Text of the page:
Nearly two years ago I woke up on my 40th birthday in the tiny town of Chagcharan, in the mountains of Afghanistan and wrote:
Yesterday was my 40th birthday. I woke up thinking of all the people who I’ve loved who didn’t make it to 40. I was at once sad and deeply grateful to be alive. Is this what aging feels like?
A lot has changed about my life since I was last in Afghanistan and when I think about those changes, I realise we don’t always get the choices we thought we were going to get. Or the choices we were raised to expect we would get. But we get other choices, choices that we might never have anticipated.
They are not easy. And not always what we thought we wanted. But those other choices are life. And I’ll take as many more of them as I’m given.”
Today is my friend Susannah Conway’s birthday and with her usual grace and wisdom, she invited me and some of her other friends to mark the day by writing about what ageing means to us.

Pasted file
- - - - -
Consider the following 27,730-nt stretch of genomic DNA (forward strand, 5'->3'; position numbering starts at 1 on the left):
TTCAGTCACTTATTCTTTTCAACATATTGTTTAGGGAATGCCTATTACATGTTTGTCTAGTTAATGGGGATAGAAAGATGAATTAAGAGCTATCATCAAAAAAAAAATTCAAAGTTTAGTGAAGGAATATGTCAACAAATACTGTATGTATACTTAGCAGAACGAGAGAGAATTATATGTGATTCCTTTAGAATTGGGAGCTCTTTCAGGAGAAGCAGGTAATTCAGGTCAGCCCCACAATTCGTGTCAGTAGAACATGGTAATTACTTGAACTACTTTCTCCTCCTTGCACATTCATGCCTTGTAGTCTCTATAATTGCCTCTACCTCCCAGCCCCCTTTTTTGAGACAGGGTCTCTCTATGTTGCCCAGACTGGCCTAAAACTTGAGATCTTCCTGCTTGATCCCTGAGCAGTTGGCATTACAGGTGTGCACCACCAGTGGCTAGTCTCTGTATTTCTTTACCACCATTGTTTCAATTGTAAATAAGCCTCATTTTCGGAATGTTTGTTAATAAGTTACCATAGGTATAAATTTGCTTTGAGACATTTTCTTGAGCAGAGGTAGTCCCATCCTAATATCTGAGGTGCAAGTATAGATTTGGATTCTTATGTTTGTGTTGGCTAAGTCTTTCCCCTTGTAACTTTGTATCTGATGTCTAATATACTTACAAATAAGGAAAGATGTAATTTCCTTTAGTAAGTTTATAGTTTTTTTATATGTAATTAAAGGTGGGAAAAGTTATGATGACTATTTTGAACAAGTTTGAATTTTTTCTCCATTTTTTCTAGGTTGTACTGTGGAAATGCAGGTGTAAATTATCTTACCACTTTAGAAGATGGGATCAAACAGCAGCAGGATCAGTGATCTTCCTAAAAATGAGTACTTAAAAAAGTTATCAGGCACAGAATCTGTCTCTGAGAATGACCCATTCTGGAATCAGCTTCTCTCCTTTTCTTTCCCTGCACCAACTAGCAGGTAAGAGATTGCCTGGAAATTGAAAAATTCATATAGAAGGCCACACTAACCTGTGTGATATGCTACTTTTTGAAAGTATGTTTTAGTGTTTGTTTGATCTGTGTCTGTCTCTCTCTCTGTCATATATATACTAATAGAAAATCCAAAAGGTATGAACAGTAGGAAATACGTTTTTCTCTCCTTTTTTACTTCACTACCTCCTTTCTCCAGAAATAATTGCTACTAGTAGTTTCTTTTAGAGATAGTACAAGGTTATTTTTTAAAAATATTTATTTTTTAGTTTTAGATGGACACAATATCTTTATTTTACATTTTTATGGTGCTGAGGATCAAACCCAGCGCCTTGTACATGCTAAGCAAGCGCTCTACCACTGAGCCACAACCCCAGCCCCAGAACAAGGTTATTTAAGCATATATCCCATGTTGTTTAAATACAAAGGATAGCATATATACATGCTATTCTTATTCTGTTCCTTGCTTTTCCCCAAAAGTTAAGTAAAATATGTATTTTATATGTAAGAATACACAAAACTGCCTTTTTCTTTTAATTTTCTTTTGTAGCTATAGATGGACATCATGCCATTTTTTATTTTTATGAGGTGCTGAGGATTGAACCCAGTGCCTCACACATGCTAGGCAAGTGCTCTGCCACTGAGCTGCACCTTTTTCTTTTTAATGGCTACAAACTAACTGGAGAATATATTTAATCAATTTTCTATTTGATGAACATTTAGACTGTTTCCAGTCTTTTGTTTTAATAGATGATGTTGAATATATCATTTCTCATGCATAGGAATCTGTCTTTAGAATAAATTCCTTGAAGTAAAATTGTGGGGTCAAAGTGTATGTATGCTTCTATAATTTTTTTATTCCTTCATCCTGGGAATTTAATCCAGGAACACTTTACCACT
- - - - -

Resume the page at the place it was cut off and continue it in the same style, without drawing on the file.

To me, above all else, ageing means I’m still here and for that, I’m grateful.
Ageing also means learning what my body knew all along, and this is what four decades in this body have taught me.
I am stronger than I realize. And more fragile than I like. I can endure pain with courage, and be reduced to tears by a virus. I carry my memories in my cells, and I am constantly being born anew. I hold tight to fear and resistance. I breathe deeply, and let go.
My legs will carry me farther than I think I can walk. My heart will keep beating even when it is broken. My feet will find the path. My hands will sooth a crying child. And write a story that will make you cry. And pour you a glass of wine, and brush your hair, and stroke your cheek, and hold your hand. I will chop wood. And carry water.
My 42 year old body understands the wisdom of rest, the beauty of stillness, the power of touch, the importance of dance. And that there is only this. Here. Now.
I am here. I am beautiful. I am powerful. I am brave. I am scared. I am alive. And I am grateful.